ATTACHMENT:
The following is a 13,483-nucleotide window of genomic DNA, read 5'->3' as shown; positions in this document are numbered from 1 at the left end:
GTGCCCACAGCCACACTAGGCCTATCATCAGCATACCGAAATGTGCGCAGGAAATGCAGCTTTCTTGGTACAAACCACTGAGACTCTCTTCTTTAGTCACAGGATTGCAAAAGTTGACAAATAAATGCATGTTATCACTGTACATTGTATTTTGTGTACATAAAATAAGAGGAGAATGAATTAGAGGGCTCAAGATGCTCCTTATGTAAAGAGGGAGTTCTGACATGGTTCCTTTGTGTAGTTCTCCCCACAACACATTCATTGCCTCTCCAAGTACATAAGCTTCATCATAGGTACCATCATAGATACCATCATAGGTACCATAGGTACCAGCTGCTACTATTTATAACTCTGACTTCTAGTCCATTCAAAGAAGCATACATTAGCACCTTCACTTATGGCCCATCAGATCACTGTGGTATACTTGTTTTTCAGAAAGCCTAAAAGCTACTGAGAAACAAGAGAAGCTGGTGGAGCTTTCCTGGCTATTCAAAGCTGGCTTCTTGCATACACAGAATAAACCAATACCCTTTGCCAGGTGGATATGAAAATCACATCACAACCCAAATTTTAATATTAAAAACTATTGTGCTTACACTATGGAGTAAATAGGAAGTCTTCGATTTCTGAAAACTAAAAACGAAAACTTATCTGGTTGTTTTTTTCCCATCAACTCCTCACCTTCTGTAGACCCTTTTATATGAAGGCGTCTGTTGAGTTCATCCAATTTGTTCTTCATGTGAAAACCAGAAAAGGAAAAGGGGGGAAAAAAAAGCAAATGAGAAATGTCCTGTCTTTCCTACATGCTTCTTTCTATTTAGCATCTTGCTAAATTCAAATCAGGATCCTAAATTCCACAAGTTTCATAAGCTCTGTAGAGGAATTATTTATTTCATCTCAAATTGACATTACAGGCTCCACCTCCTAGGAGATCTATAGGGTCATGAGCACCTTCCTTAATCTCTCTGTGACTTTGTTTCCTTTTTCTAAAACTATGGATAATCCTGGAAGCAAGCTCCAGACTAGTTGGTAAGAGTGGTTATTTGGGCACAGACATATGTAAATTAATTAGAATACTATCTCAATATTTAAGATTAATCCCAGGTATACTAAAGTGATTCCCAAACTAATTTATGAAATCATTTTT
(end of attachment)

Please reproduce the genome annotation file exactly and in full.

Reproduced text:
The following is a 13,483-nucleotide window of genomic DNA, read 5'->3' as shown; positions in this document are numbered from 1 at the left end:
GTGCCCACAGCCACACTAGGCCTATCATCAGCATACCGAAATGTGCGCAGGAAATGCAGCTTTCTTGGTACAAACCACTGAGACTCTCTTCTTTAGTCACAGGATTGCAAAAGTTGACAAATAAATGCATGTTATCACTGTACATTGTATTTTGTGTACATAAAATAAGAGGAGAATGAATTAGAGGGCTCAAGATGCTCCTTATGTAAAGAGGGAGTTCTGACATGGTTCCTTTGTGTAGTTCTCCCCACAACACATTCATTGCCTCTCCAAGTACATAAGCTTCATCATAGGTACCATCATAGATACCATCATAGGTACCATAGGTACCAGCTGCTACTATTTATAACTCTGACTTCTAGTCCATTCAAAGAAGCATACATTAGCACCTTCACTTATGGCCCATCAGATCACTGTGGTATACTTGTTTTTCAGAAAGCCTAAAAGCTACTGAGAAACAAGAGAAGCTGGTGGAGCTTTCCTGGCTATTCAAAGCTGGCTTCTTGCATACACAGAATAAACCAATACCCTTTGCCAGGTGGATATGAAAATCACATCACAACCCAAATTTTAATATTAAAAACTATTGTGCTTACACTATGGAGTAAATAGGAAGTCTTCGATTTCTGAAAACTAAAAACGAAAACTTATCTGGTTGTTTTTTTCCCATCAACTCCTCACCTTCTGTAGACCCTTTTATATGAAGGCGTCTGTTGAGTTCATCCAATTTGTTCTTCATGTGAAAACCAGAAAAGGAAAAGGGGGGAAAAAAAAGCAAATGAGAAATGTCCTGTCTTTCCTACATGCTTCTTTCTATTTAGCATCTTGCTAAATTCAAATCAGGATCCTAAATTCCACAAGTTTCATAAGCTCTGTAGAGGAATTATTTATTTCATCTCAAATTGACATTACAGGCTCCACCTCCTAGGAGATCTATAGGGTCATGAGCACCTTCCTTAATCTCTCTGTGACTTTGTTTCCTTTTTCTAAAACTATGGATAATCCTGGAAGCAAGCTCCAGACTAGTTGGTAAGAGTGGTTATTTGGGCACAGACATATGTAAATTAATTAGAATACTATCTCAATATTTAAGATTAATCCCAGGTATACTAAAGTGATTCCCAAACTAATTTATGAAATCATTTTT